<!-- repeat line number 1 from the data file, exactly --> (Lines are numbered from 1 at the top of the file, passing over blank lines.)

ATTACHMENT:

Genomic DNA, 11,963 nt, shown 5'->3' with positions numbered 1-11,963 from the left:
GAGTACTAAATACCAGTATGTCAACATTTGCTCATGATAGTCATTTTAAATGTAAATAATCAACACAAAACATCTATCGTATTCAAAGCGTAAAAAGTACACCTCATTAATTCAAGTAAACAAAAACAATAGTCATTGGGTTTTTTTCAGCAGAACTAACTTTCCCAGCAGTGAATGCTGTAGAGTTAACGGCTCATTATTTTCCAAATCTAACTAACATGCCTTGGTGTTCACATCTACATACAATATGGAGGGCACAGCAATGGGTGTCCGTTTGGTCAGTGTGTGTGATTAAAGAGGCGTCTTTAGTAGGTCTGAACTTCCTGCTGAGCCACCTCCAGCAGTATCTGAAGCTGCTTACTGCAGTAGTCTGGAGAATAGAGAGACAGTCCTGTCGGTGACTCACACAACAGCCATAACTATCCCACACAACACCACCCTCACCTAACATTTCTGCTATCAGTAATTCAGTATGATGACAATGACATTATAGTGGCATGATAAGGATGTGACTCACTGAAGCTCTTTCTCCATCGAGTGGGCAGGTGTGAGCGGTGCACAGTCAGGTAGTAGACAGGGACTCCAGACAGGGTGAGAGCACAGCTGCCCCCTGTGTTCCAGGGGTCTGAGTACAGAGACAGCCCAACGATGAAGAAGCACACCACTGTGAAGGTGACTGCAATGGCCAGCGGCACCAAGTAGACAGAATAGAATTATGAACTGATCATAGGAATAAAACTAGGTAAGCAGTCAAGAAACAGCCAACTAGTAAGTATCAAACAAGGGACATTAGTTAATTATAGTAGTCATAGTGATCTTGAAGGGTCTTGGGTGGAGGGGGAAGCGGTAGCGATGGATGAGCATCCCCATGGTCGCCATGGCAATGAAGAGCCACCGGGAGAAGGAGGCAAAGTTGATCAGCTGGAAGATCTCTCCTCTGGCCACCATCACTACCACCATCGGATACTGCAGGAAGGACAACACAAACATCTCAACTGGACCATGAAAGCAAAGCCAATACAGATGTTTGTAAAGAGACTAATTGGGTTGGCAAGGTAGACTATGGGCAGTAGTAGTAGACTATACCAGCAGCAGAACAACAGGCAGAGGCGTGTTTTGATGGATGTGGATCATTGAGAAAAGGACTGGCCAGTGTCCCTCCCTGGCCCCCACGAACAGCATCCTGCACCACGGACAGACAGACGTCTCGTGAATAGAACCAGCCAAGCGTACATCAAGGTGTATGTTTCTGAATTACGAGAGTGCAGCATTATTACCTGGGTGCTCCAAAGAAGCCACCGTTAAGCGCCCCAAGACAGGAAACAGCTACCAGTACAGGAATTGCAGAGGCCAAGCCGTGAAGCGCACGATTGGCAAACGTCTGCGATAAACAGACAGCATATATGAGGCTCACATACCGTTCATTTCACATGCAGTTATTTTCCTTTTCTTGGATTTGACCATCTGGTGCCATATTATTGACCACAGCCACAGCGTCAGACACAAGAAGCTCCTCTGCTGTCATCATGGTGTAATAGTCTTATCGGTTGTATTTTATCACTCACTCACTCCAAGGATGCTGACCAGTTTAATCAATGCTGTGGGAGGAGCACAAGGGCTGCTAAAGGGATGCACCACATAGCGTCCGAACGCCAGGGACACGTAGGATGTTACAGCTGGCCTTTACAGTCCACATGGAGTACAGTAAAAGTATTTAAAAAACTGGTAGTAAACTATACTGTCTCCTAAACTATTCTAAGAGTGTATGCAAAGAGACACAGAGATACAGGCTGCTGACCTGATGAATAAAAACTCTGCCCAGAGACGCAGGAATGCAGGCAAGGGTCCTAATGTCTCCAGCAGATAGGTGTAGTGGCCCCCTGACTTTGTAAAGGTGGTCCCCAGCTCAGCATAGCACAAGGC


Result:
Genomic DNA, 11,963 nt, shown 5'->3' with positions numbered 1-11,963 from the left: